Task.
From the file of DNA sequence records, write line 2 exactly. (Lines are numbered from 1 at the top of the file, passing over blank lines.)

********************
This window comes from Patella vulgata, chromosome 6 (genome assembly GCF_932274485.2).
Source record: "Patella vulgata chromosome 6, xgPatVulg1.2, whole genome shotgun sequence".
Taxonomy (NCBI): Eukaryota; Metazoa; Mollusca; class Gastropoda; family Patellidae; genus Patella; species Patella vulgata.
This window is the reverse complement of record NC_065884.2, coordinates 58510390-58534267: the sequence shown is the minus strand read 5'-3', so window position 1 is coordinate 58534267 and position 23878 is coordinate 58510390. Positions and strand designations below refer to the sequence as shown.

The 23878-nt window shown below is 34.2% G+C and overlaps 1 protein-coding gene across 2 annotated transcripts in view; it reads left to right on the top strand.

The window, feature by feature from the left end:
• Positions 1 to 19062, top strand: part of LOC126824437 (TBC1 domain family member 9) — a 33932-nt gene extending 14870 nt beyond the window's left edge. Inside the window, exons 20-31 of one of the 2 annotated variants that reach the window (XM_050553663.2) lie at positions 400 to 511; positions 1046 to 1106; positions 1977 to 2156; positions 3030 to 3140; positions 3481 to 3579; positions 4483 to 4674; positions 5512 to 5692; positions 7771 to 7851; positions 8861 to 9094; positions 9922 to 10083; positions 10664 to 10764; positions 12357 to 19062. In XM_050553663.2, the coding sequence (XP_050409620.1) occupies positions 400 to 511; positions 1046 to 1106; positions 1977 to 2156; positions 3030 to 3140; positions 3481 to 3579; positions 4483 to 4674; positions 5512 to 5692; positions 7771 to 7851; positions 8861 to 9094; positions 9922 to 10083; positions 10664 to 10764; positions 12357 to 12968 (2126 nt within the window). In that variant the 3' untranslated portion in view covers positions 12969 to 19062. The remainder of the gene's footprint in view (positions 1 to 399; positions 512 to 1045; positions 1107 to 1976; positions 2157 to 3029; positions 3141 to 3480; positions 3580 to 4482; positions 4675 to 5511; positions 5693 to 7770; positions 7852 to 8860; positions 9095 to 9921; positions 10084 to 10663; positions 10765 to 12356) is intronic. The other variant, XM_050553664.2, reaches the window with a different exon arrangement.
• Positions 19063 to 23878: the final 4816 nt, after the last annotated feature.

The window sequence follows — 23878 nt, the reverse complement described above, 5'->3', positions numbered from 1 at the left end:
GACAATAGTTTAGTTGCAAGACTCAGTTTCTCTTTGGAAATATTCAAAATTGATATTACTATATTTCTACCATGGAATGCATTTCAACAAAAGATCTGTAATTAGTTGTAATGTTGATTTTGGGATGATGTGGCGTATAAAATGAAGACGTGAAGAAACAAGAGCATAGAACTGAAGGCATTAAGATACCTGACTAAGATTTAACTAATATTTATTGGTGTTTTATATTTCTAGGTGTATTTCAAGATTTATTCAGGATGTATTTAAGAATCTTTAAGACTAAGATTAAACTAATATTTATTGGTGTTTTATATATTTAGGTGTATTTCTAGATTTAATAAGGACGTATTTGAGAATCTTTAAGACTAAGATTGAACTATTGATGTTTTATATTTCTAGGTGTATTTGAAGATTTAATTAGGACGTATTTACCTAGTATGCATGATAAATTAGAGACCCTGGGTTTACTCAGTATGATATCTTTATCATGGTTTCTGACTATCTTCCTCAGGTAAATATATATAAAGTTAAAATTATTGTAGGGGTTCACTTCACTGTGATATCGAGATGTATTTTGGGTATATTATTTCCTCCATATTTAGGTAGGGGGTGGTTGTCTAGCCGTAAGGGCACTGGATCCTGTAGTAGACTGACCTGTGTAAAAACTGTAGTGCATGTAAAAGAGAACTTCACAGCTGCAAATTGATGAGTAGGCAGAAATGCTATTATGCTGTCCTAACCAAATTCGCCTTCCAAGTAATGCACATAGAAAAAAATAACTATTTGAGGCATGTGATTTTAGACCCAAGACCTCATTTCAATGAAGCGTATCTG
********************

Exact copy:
Source record: "Patella vulgata chromosome 6, xgPatVulg1.2, whole genome shotgun sequence".